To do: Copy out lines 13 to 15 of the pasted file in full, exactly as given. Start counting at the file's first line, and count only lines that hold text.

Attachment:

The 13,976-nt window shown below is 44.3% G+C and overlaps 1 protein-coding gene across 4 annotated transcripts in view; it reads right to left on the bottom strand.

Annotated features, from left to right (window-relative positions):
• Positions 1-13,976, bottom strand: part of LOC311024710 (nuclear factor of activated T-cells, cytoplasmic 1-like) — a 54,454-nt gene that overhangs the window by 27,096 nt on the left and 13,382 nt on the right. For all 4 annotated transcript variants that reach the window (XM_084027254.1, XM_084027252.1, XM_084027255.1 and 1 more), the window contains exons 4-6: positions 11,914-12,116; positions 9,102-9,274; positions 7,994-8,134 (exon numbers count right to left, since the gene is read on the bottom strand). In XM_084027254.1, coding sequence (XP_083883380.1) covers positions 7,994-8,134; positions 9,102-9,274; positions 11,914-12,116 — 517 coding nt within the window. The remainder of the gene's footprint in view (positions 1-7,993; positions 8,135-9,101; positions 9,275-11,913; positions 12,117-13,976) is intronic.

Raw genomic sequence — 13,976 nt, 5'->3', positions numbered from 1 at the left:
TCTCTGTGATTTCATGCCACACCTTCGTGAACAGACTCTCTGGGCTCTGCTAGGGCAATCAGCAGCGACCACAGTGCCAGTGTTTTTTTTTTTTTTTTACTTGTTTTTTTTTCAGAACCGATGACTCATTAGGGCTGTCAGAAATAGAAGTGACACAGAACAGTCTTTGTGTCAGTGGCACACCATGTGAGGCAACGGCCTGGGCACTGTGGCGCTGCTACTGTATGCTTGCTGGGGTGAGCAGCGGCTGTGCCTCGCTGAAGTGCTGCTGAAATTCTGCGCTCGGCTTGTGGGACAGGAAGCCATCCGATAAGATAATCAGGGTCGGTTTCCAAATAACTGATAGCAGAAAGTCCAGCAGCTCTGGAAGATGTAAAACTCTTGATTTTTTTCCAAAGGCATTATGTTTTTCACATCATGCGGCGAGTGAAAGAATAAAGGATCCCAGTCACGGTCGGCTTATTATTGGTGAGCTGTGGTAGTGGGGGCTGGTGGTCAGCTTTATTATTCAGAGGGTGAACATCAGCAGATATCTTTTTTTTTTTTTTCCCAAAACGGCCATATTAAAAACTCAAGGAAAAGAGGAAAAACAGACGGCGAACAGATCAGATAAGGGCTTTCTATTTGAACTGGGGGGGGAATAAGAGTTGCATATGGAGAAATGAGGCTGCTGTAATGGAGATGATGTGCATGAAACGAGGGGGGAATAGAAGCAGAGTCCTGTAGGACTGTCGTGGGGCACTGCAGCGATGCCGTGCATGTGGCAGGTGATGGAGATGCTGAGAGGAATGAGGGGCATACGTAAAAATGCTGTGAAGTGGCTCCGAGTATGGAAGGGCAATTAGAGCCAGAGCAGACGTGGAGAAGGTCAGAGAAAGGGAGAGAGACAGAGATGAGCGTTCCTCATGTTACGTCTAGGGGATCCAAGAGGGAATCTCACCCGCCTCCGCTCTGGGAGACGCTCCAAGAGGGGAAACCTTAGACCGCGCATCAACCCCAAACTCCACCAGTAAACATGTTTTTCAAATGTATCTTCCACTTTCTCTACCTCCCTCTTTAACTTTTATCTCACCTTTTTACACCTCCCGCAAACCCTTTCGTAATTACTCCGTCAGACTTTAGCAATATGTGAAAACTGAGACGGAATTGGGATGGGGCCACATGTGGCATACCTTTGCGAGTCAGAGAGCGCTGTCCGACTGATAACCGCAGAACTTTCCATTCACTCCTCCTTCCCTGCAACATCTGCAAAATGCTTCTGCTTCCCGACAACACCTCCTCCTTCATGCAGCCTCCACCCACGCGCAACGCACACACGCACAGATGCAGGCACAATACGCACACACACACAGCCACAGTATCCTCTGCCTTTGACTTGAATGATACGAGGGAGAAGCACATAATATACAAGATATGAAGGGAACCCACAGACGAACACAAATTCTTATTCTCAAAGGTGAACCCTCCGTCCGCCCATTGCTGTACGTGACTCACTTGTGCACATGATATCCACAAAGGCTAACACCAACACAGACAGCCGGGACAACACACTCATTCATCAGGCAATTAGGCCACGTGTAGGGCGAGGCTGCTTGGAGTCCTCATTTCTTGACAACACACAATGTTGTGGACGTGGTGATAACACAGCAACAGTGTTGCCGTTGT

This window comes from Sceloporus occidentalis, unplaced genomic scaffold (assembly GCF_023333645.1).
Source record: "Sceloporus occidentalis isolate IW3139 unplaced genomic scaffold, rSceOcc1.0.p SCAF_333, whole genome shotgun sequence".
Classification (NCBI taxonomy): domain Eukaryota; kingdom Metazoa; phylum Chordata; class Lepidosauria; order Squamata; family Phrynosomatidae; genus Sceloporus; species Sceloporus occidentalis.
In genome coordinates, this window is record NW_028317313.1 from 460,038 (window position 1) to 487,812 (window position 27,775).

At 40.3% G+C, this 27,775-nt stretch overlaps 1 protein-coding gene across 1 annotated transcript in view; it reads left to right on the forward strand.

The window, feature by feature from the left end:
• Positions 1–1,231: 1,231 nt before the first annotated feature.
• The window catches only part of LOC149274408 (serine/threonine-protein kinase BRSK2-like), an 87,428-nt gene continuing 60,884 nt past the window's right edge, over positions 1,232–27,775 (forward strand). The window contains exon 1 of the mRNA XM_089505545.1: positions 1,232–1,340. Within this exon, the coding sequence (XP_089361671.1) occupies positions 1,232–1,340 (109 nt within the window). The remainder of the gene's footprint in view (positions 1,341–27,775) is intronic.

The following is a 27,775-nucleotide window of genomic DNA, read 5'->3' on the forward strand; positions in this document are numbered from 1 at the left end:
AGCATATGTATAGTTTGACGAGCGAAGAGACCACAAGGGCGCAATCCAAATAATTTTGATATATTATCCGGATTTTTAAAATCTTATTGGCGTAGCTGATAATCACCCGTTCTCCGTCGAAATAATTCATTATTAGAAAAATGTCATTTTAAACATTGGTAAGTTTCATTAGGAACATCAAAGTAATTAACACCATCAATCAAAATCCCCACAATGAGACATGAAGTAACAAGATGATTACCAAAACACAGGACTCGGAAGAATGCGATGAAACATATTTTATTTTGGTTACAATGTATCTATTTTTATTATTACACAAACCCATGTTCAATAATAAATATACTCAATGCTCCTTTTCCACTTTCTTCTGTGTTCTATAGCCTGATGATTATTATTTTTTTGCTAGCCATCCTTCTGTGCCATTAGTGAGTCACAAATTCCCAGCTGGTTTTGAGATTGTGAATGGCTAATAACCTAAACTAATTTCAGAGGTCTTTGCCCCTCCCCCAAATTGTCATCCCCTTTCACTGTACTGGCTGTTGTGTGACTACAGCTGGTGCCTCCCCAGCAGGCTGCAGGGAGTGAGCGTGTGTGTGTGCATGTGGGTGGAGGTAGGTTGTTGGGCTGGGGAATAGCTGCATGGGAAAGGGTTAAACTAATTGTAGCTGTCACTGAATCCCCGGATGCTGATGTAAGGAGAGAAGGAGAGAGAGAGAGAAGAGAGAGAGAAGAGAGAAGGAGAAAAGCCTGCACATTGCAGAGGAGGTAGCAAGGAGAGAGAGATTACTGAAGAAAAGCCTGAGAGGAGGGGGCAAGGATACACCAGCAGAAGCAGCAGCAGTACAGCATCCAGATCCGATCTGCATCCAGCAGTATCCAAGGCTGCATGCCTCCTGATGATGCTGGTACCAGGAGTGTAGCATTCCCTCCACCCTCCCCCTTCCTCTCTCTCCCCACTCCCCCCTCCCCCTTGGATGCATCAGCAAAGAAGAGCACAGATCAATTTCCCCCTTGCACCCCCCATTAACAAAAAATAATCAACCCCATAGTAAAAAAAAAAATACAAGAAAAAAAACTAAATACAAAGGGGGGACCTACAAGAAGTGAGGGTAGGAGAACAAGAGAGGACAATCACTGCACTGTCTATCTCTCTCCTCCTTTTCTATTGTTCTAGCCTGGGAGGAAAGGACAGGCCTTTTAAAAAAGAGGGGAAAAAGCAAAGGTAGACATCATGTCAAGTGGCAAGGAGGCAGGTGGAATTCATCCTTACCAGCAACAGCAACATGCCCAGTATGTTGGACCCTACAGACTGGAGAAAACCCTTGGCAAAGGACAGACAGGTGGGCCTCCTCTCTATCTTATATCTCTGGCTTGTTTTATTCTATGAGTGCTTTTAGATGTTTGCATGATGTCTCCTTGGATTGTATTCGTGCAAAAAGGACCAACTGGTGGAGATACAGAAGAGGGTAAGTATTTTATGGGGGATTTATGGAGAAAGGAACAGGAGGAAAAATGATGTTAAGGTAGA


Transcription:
• The window catches only part of LOC149274408 (serine/threonine-protein kinase BRSK2-like), an 87,428-nt gene continuing 60,884 nt past the window's right edge, over positions 1,232–27,775 (forward strand). The window contains exon 1 of the mRNA XM_089505545.1: positions 1,232–1,340. Within this exon, the coding sequence (XP_089361671.1) occupies positions 1,232–1,340 (109 nt within the window). The remainder of the gene's footprint in view (positions 1,341–27,775) is intronic.

The following is a 27,775-nucleotide window of genomic DNA, read 5'->3' on the forward strand; positions in this document are numbered from 1 at the left end:
AGCATATGTATAGTTTGACGAGCGAAGAGACCACAAGGGCGCAATCCAAATAATTTTGATATATTATCCGGATTTTTAAAATCTTATTGGCGTAGCTGATAATCACCCGTTCTCCGTCGAAATAATTCATTATTAGAAAAATGTCATTTTAAACATTGGTAAGTTTCATTAGGAACATCAAAGTAATTAACACCATCAATCAAAATCCCCACAATGAGACATGAAGTAACAAGATGATTACCAAAACACAGGACTCGGAAGAATGCGATGAAACATATTTTATTTTGGTTACAATGTATCTATTTTTATTATTACACAAACCCATGTTCAATAATAAATATACTCAATGCTCCTTTTCCACTTTCTTCTGTGTTCTATAGCCTGATGATTATTATTTTTTTGCTAGCCATCCTTCTGTGCCATTAGTGAGTCACAAATTCCCAGCTGGTTTTGAGATTGTGAATGGCTAATAACCTAAACTAATTTCAGAGGTCTTTGCCCCTCCCCCAAATTGTCATCCCCTTTCACTGTACTGGCTGTTGTGTGACTACAGCTGGTGCCTCCCCAGCAGGCTGCAGGGAGTGAGCGTGTGTGTGTGCATGTGGGTGGAGGTAGGTTGTTGGGCTGGGGAATAGCTGCATGGGAAAGGGTTAAACTAATTGTAGCTGTCACTGAATCCCCGGATGCTGATGTAAGGAGAGAAGGAGAGAGAGAGAGAAGAGAGAGAGAAGAGAGAAGGAGAAAAGCCTGCACATTGCAGAGGAGGTAGCAAGGAGAGAGAGATTACTGAAGAAAAGCCTGAGAGGAGGGGGCAAGGATACACCAGCAGAAGCAGCAGCAGTACAGCATCCAGATCCGATCTGCATCCAGCAGTATCCAAGGCTGCATGCCTCCTGATGATGCTGGTACCAGGAGTGTAGCATTCCCTCCACCCTCCCCCTTCCTCTCTCTCCCCACTCCCCCCTCCCCCTTGGATGCATCAGCAAAGAAGAGCACAGATCAATTTCCCCCTTGCACCCCCCATTAACAAAAAATAATCAACCCCATAGTAAAAAAAAAAATACAAGAAAAAAAACTAAATACAAAGGGGGGACCTACAAGAAGTGAGGGTAGGAGAACAAGAGAGGACAATCACTGCACTGTCTATCTCTCTCCTCCTTTTCTATTGTTCTAGCCTGGGAGGAAAGGACAGGCCTTTTAAAAAAGAGGGGAAAAAGCAAAGGTAGACATCATGTCAAGTGGCAAGGAGGCAGGTGGAATTCATCCTTACCAGCAACAGCAACATGCCCAGTATGTTGGACCCTACAGACTGGAGAAAACCCTTGGCAAAGGACAGACAGGTGGGCCTCCTCTCTATCTTATATCTCTGGCTTGTTTTATTCTATGAGTGCTTTTAGATGTTTGCATGATGTCTCCTTGGATTGTATTCGTGCAAAAAGGACCAACTGGTGGAGATACAGAAGAGGGTAAGTATTTTATGGGGGATTTATGGAGAAAGGAACAGGAGGAAAAATGATGTTAAGGTAGA